We have run into a few artists over the years and i have a few photos to show for it. I thought I would put a few those shots on Instagram.
We ran into Chuck Close a couple of times. Once at an Alice Neel retrospective where he and the guy pushing his wheelchair were hogging the view of a Neel painting. I was getting upset at how long they were taking and then realized it was Close.
In 2002 we were in Chelsea on a Friday night, popping in and out of galleries. Pace Wildenstein Gallery was showing Chuck Close paintings in the main space and Close’s daguerreotypes in a darkened side room. Most of the work was closely cropped faces of his friends and fellow artists in wooden box-like frames on shelves. The show was opening the following day and Close was one of the few people in the gallery. I watched him push the door open a crack and smoke a cigarette. When he wheeled back in I said hi and asked if I could take his photo. I told him his paintings were psychedelic. He sort of ignored that comment and asked what I thought of the daguerreotypes
At one of the Whitney Biennials there was drum set and some socks in a little room. I had heard them as we entered the show. I went in and played for thirty seconds and came out face to face with Alex Katz. I didn’t get a photo there.
We heard John Zorn performing in a Chelsea gallery on Saturday afternoon and Lou Reed and Laurie Anderson were sitting near us. I snuck a photo but felt bad about it. They were both looked really tired. The MAG brought Jullian Schnabel up to talk and I went. I didn’t know much about him at the time. In 2016 Peggi and I saw him walking around the Metropolitan in his pajamas or cargo pans anyway.
Our friend, Kathy, suggested the Genesee Valley Greenway to us. It is an old canal bed that runs from the Genesee River near RIT to the Allegheny River. It was at its peak in 1854 when 5,345 boats passed through Lock Number 2, pictured above. Our friends Jeff and Mary live along the river so we started at their house. They were busy packing for a trip to Mexico so Peggi and I walked it alone. We headed toward Scottsville but didn’t make it. I was picturing us stopping there for a beer. It was like being back on the Camino and it is a lot closer to home I recommend it.
There were a lot of people on the beach today, like maybe twenty, twenty five. All it took was a little sunshine. And there was more beach to walk on. I’m wondering if the lake level is already going down. The Saint Lawerence shipping routes are closed for the season so they have lowered the level there. We still have four other Great Lakes upstream of us so we will probably each record high levels again this Spring.
We walked up to Starbucks a little after noon and the place was busier than we have ever seen it. The baristas were joking that everyone had just woken up. It is a seven mile round trip so it takes some time but every bit of it is beautiful to us. Mostly just the spacing out part.
On the way back it started sprinkling and the wind picked up. Then we got an alert, Peggi’s phone and my watch, something like the Amber Alert. “Snow Squall Warning til 2 PM EST. Sudden whiteouts. Icy Roads. Slow down!” It did snow but its winter.
Twenty years ago Pete LaBonne, who sometimes came to our New Year’s party, sent us a song of his to play at midnight 1999. We did, right after Prince’s song. “Shut down your computer now baby.”
It must have been noon or one when we cut through Center Entrance on our way up to the lake and it would appear none of the four houses that collect their mail here had even noticed that their mailboxes had been hit overnight. One of the boxes still had mail in it and a morning newspaper was thown on top. We thought about setting them upright so the mailman could deliver the mail this afternoon but then there is that whole federal crime for tampering with US mail thing so we continued on.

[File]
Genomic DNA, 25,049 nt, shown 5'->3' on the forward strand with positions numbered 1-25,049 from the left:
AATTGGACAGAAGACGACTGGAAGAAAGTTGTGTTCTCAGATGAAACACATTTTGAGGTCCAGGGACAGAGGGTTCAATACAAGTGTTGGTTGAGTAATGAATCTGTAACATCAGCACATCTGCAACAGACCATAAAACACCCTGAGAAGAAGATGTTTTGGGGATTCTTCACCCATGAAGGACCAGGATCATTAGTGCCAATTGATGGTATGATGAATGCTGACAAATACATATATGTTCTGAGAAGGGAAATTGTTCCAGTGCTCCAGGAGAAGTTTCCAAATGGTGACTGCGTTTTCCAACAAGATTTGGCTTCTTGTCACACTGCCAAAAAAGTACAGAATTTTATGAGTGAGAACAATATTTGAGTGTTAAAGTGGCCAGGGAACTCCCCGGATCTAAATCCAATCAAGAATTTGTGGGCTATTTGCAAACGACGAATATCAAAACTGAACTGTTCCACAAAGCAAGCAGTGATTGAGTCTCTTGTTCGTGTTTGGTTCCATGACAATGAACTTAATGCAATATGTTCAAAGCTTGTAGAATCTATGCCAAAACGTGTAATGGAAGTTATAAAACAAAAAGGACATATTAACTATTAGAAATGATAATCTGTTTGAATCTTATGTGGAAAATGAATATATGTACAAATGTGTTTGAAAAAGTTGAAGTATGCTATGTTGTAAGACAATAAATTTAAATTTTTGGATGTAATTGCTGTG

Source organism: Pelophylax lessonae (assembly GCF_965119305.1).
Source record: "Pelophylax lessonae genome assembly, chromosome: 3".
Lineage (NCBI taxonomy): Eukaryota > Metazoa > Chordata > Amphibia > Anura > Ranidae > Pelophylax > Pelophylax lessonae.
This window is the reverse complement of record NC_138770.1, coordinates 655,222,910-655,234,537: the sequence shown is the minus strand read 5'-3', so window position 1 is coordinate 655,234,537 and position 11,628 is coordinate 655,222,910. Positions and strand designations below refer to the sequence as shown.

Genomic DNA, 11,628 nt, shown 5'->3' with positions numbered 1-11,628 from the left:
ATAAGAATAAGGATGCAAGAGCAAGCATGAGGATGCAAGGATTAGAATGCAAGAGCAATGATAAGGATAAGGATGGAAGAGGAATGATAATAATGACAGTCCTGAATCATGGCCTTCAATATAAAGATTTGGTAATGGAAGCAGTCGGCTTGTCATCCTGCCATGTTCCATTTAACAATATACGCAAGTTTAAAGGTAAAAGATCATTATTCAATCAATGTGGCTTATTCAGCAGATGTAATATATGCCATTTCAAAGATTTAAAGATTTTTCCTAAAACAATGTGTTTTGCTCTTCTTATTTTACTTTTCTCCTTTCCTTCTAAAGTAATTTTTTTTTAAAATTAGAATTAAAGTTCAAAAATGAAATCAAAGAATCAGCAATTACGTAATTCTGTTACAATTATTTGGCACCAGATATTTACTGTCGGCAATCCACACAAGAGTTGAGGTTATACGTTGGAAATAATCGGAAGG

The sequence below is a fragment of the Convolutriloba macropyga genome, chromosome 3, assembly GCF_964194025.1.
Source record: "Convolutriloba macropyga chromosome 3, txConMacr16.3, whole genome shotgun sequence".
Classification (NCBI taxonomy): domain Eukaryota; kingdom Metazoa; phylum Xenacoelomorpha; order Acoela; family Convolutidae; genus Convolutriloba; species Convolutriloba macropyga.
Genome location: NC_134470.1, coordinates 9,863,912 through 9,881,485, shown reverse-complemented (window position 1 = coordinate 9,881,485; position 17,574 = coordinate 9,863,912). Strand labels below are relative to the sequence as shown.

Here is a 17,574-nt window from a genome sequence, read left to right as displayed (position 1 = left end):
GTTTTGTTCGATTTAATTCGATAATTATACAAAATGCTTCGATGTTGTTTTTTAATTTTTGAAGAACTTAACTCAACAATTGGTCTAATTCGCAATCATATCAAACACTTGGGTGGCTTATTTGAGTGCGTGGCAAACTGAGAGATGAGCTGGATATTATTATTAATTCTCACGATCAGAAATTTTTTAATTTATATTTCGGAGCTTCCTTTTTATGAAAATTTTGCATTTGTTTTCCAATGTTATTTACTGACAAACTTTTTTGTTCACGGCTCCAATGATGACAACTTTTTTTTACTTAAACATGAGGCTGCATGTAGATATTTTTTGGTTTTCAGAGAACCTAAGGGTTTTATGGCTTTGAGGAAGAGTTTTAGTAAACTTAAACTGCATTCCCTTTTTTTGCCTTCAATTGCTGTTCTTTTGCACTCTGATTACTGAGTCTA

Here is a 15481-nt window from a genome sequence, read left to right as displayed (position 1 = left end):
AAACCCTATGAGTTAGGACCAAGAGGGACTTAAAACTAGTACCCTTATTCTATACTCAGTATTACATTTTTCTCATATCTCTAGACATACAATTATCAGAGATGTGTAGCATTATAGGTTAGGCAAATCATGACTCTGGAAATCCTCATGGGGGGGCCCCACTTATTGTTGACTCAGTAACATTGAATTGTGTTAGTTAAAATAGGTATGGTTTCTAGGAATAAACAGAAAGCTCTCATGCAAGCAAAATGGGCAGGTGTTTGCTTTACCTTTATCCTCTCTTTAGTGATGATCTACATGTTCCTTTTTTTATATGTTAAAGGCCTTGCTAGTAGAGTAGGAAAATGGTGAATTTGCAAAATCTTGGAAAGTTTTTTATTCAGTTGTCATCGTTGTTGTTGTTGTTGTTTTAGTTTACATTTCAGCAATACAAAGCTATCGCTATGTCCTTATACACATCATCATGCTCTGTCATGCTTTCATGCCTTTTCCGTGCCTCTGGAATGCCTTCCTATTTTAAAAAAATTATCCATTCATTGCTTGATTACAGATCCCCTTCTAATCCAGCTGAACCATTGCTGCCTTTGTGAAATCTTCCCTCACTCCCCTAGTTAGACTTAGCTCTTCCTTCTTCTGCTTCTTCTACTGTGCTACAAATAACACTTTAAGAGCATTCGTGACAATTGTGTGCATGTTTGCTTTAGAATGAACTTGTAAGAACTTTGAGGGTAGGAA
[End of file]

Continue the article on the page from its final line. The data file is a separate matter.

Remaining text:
When my brother was here over Christmas we took a walk with him along Hoffman Road and noticed someone had run off the road down there. They skinned all the bark off a tree and left a pile of plastic car parts in their wake. Too much holiday cheer.
My dentist doesn’t work Fridays. He gets a three day weekend and he deserves it. On Thursday I was eating some of Peggi’s Mahogany Almonds, a recipe she got from Karen Miltner when she used to work for our ever string paper. It’s roasted almonds with Chinese five spice and maple syrup. Something cracked in the back of mouth and by the afternoon I had a bad toothache, one of those where you can’t ever smile without it hurting. I made it through the night but kept waking up in pain. Funny thing is it seemed to quiet down as the weekend unfolded.
I called him at eight this morning he got me in at ten. They took an X-ray and showed me the crack. It will need to be pulled but it has a cap and its already the post for a bridge that will have to be rebuilt. This time the bridge will have to straddle two missing teeth. It gives a headache thinking about it.
Our Netflix dvd, Jean Renoir’s “The Rules of the Game,” has been kicking’ around the house for weeks now. We tried it one night but feel asleep. You need to be fully rested for this 1939 classic. It plays like a non stop dance with the actors and camera swirling about in a witty, fluid, fast paced, stunning display of moving pictures. Jean Renoir stars and he is as good an actor as he is a director. The dialog skewers the Bourgeois as well as Buñuel’s “Discreet Charm” and despite being eighty years old it feels completely contemporary.
We shop at the co-op once a month with our 10% member’s discount and we almost ran out of days this month to take advantage. We parked in their lot and walked over to Park Avenue looking for a cup of coffee. We stopped in to see my sister at Parkleigh but she had the day off. She was living there in the run-up to Christmas.
We had to get out early today in order to beat the rain. We walked through the Park and along the lake. We turned up Horseshoe Road and walked around the clubhouse, across the golf course and up Hoffman Road. We were temporarily perambulating and then we headed home.
I know I’m not the only one who finds the holidays stressful but I feel lucky to have an antidote. A walk to the lake is a chill pill for me, one that works every time. I loved having my family over for dinner on Christmas Eve, a good part of them anyway. My stress comes from the string of holiday parties, friends in from out of town, the holiday shows, all the activity packed into a two week period. I just want to stay home and watch Perry Mason.